Please help put an end to breed bans in Northeast Ohio and around the country. For those of you in Northeast Ohio, the following cities currently ban these amazing dogs because of the way they look.
Lakewood, Parma, Garfield Heights & Warrensville Heights. Many other cities don't ban them but deem them dangerous.
When I was doing a book signing recently, a lady named Dina sat down at the table and in a quite and sneaky voice said, "I need to talk to you." I got nervous for a second. It's funny looking back at it. Dina said that her daughter Kayla has a best friend that's changed her life. And it's a pit-mix rescue dog named Roxy. I immediately asked Dina when I could come over to meet them. I live for sharing stories like this.
Dina has never been fond of dogs. That is until one of her sons foster-failed with a boxer/pit mix named Liberty. Kayla fell in love with Liberty and it was heartbreaking for Dina to see her disappointment each time she saw Liberty then had to part ways. Kayla has always loved dogs from the time she was very young but never had a dog of her own. Seeing how Liberty opened up Kayla's communication and built her self-confidence were some of the factors that contributed to adopting Roxy.
Kayla and Roxy love to go for walks, play fetch, watch movies and go on car rides together. She loves to teach Roxy new tricks. According to Dina, Roxy puts up with Kayla's high performance standards. I can attest to this as I saw it many times during my visit with them last week. Kayla is very persistent and doesn't settle until Roxy completes the task. Roxy always plays along patiently knowing there's a treat in store for her in the end. Kayla loves to feed Roxy. In her world this is associated with love and nurturing.
Dina says that they are so good for each other because Roxy brings out a sense acceptance, importance and need in Kayla. Kayla and Roxy have a symbiotic relationship and they are both learning and growing from each other every day. She understands that Roxy loves and needs her and misses her when she is away. Kayla has never experienced that before and she now looks forward to it. She takes this time to play, love, train and bond with Roxy.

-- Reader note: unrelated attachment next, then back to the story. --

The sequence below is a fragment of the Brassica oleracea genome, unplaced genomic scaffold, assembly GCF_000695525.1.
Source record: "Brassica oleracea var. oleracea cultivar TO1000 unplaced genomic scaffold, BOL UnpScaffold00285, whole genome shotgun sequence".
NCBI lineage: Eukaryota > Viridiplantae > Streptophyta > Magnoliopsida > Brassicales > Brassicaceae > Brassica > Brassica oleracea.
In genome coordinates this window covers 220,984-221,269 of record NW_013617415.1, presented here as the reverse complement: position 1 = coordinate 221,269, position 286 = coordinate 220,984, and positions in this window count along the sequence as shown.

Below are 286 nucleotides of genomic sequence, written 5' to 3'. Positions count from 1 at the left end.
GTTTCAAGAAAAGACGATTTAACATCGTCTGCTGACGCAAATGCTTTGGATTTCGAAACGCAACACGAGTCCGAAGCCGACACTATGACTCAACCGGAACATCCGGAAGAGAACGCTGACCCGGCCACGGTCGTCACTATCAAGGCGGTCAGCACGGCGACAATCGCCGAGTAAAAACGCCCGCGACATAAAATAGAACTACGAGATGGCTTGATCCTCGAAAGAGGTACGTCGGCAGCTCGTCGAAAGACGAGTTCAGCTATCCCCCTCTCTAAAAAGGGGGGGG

Outside of family and work, Kayla doesn't really have any friends and therefore doesn't have many opportunities to socialize with others. Roxy has given Kayla a reason to get out and do things like going for walks and playing together. These things are so important for Kayla since she is prone to be overweight due to having Down Syndrome. Prior to Roxy, Dina struggled to get Kayla to leave the house.
Roxy has brought so many positive changes in Kayla from speech advancements to overall happiness. Dina says that Kayla has confidence when she is with Roxy. Kayla is forcing herself to communicate in order to connect with and train Roxy.
Speech is by far the greatest deficit that Kayla faces in her everyday life. Receptively, Kayla understands about 85% of when you tell her. Expressively, Kayla is only able to communicate about 20% of her thoughts into words. Roxy responds to Kayla when Kayla gives her a command. The positive responses from Roxy only encourage Kayla. She continues to push herself further and Dina has heard Kayla's vocabulary grow in the time that her and Roxy have been together.
Dina loves Roxy for what she brings to their family. Roxy has caused their home to become the center of attention once again. It's something that they drifted away from a long time ago with all of our lives being so busy and going in different directions. Dina says that Roxy has centered them once again and that there is something so incredibly therapeutic about just sitting next to her on the couch at night with the family all together. She is such a positive spirit according to Dina.
Dina says that she doesn't agree with the stereotype of pit bulls being vicious, dangerous, overly aggressive and non-family friendly. If a dog is loved she says, it will show love in return. True that Dina! "It is the ignorant people that create and continue to feed into the myths of this sweet dog. I love my child more than I love life itself. There is nothing or no one that I would ever sacrifice or compromise her safety for. I would never put her in harms way. It's my job as a mother to protect her for the rest of her life. And that is why I have Roxy."
If you support breed bans, I'm sorry. I encourage you to do research and not just go off a news story. I encourage you to look at websites and articles that aren't one sided like the ones on the pro-breed ban website that doesn't deserve to be mentioned here.
Would you want to be judged based on a news story or one negative experience? Then lumped into a category and given a stereotype? Seems wrong doesn't it?
I encourage you to spend time with someone that has a resuce pit-mix. They are doctors, lawyers, teachers, nurses, police officers, fireman, white, black, gay straight, high, middle and low income. Many have children. Yes, they're your neighbors. They're your coworkers. They're normal people who saved a life by adopting a dog in need of a home.
Pit-mixes are police. They're service and therapy professionals. They're family members and best friends to many. They're dogs....
Love all the dogs. Advocate, educate and rescue. If you live in a city with a breed ban, call and email your councilperson, mayor and other leaders.